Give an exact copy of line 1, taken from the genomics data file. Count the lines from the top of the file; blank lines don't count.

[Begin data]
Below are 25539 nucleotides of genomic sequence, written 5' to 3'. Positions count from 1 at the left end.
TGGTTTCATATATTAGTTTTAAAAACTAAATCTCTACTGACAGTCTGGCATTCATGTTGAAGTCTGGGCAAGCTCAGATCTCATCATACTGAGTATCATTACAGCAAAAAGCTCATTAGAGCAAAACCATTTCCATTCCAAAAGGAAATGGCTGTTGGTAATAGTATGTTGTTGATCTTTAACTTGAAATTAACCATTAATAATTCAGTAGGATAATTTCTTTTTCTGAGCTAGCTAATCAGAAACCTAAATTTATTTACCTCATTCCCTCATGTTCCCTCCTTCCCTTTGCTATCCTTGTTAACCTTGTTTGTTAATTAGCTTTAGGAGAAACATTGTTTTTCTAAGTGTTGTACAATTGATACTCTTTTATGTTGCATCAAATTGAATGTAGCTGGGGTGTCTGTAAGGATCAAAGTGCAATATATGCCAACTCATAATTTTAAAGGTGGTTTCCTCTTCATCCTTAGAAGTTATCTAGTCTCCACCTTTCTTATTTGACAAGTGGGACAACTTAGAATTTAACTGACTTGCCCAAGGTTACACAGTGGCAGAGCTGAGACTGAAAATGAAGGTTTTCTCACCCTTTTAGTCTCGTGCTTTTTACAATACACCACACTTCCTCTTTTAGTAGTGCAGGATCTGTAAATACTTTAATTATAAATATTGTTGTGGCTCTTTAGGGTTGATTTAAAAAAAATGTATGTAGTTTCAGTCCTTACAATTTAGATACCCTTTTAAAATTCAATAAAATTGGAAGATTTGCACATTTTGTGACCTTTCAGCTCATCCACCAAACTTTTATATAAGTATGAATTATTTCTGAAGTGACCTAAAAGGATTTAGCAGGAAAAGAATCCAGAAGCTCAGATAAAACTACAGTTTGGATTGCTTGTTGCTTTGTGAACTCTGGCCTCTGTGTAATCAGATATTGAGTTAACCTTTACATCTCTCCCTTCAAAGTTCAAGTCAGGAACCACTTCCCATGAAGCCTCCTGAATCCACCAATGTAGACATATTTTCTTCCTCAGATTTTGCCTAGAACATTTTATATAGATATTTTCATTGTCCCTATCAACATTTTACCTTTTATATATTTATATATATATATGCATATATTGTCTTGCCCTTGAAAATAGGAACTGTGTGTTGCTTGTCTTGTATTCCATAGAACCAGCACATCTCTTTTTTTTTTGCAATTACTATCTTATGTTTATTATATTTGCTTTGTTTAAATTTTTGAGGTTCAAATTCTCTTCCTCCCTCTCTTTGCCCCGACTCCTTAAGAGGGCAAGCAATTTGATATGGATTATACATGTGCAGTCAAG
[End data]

Below are 25539 nucleotides of genomic sequence, written 5' to 3'. Positions count from 1 at the left end.